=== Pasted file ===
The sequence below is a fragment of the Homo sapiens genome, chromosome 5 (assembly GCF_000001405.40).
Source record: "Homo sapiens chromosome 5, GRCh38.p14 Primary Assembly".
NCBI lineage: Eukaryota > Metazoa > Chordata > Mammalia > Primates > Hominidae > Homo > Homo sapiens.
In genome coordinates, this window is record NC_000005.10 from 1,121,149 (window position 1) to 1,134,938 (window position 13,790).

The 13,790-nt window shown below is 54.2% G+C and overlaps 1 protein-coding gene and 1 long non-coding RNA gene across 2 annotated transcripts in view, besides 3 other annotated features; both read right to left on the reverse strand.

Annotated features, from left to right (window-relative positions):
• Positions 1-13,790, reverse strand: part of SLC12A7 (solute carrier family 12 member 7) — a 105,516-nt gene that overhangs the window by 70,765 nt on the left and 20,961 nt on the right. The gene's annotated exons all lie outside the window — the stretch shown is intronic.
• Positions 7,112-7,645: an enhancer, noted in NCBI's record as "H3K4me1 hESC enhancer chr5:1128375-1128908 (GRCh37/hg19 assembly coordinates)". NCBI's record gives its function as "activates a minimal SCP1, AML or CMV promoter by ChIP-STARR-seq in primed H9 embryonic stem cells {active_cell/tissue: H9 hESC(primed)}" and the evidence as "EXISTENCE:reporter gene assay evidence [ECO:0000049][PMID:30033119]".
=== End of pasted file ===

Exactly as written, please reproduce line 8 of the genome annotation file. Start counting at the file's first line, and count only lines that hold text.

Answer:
• Positions 7,112-7,645: an enhancer, noted in NCBI's record as "H3K4me1 hESC enhancer chr5:1128375-1128908 (GRCh37/hg19 assembly coordinates)". NCBI's record gives its function as "activates a minimal SCP1, AML or CMV promoter by ChIP-STARR-seq in primed H9 embryonic stem cells {active_cell/tissue: H9 hESC(primed)}" and the evidence as "EXISTENCE:reporter gene assay evidence [ECO:0000049][PMID:30033119]".